Broccoli and United Artists initially wanted to spend about $20 million, a substantial hike from the previous 007 adventure, The Spy Who Love Me. It soon became evident the budget would have to even higher, costing more than $30 million.

Broccoli and director Lewis Gilbert had teased the audience in 1967′s You Only Live Twice with the idea of Bond going into space. In that film, Ernst Stavro Blofeld catches Sean Connery’s Bond in a mistake before Bond can be launched into orbit. This time out, Broccoli and Gilbert would not use such restraint. Roger Moore’s Bond would go into space, in a spacecraft modeled after the space shuttles that NASA had in development.

As with other Bond films of the era, there was a lot of humor, including pigeons doing double takes and henchman Jaws (Richard Kiel) suffering various indignities. The movie got good reviews from some critics, including Frank Rich, then of Time magazine. A sample of Rich’s take: ” When Broccoli lays out a feast, he makes sure that there is at least one course for every conceivable taste.”

Also singing Moonraker’s praises was reviewer Vincent Canby of THE NEW YORK TIMES.

Moonraker, Canby wrote, was “one of the most buoyant Bond films of all. It looks as if it cost an unconscionable amount of money to make, though it has nothing on its mind except dizzying entertainment, which is not something to dismiss quickly in such a dreary, disappointing movie season.”

Bond fans have a more mixed reaction. Some feel it’s too far from the spirit of the original Ian Fleming novels. For examples, CLICK HERE. Others, while acknowledging there isn’t much from Fleming’s namesake novel, are more than content to go along for the ride.

Despite the higher budget, Broccoli & Co. weren’t willing to pay what major U.S. special effects houses wanted. Instead, Derek Meddings used decidedly lower tech ways to simulate a fleet of Moonraker rockets launching into space and meeting up with a space station. Meddings and his crew an Academy Award nomination. Meddings & Co. lost to Alien.

For Moonraker, it was a major accomplishment to get the nomination. Meddings and his special effects colleagues were the only crew members working at England’s Pinewood Studios. The home base for Moonraker was Paris because of tax reasons.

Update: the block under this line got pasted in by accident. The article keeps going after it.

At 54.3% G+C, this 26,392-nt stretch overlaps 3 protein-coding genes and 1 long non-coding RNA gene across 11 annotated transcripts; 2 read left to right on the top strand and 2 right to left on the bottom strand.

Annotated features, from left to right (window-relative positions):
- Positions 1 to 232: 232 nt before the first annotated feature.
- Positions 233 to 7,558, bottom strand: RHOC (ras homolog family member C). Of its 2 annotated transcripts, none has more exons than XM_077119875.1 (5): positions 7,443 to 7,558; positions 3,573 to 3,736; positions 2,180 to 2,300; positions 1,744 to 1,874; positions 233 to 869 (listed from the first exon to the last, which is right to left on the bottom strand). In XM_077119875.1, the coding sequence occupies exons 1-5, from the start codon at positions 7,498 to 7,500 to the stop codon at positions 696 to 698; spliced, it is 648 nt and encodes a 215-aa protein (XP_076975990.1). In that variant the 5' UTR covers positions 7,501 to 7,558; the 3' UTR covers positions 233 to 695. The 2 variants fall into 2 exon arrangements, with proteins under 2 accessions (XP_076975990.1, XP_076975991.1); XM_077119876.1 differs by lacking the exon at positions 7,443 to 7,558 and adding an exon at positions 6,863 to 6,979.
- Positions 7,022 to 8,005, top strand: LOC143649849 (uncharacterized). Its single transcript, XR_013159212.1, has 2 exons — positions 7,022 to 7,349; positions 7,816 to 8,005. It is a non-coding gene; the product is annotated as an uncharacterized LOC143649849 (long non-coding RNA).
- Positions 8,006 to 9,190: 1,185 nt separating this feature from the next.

Two stalwarts of the Bond series, composer John Barry and production designer Ken Adam were also aboard. Moonraker monopolized stages at three Paris studios with Adam’s sets. It would be designer’s farewell to the series. Shirley Bassey performed the title song, her third and final 007 film effort.

In the end, Moonraker was a success at the box office. The movie’s $210.3 million worldwide box office was the most for the series to date.

Broccoli changed course soon after, with 1981′s For Your Eyes Only being much more down to earth, with a greater emphasis on Ian Fleming original source material. Never again would Broccoli or United Artists (or Metro-Goldwyn-Mayer, which acquired UA in 1981) attempt a spectacle on this scale.

Sean Connery’s (sort of) return to Bondage

Sir Billi poster

Sir Billi poster

Sean Connery has interrupted his retirement to voice the title character in an animated story, Sir Billi, who engages in adventures not unlike those of James Bond, the role that made the Scotsman a star. The poster image even includes a familiar looking car.

Here’s the description from a press release.

Kaleidoscope Entertainment is delighted to announce Scotland’s first full-length animated feature film SIR BILLI, releasing in cinemas from 13 SEPTEMBER 2013 and DVD on 16 SEPTEMBER 2013.

An ageing, skateboarding veterinarian Sir Billi goes above and beyond the call of duty fighting villainous policemen and powerful lairds in a battle to save an illegal fugitive — Bessie Boo the beaver!

A heart-warming and action packed family movie where thrilling car chases, heroic skydiving and daring stunts from this octogenarian, fuelled with encounters with a hostile submarine, will keep you on the edge of your seat!

Voiced by Sir Sean Connery, everyone wants a grandpa like Sir Billi, the Guardian of the Highlands! With a star-studded cast including Alan Cumming (Spy Kids, The Smurfs 2, X-Men 2) Miriam Margolyes (Harry Potter, Mulan), Kieron Elliot (How to Train Your Dragon) and title track performed by Dame Shirley Bassey. Original score by Oscar nominee Patrick Doyle.

For the official Sir Billi Web site, CLICK HERE. To view Sir Billi’s page on the U.K. version of Amazon.com, CLICK HERE.

Comparing 1982 and 2013 Oscars from a 007 view

oscar

The Oscars on Oct. 24 had the biggest 007 presence since 1982. So how did the two nights compare?

For 007 fans, this year’s Oscars were a mixed bag. Skyfall won two Oscars, breaking a 47-year Oscar drought. But a promised Bond tribute seemed rushed and some fans grumbled that Skyfall should have come away with more awards.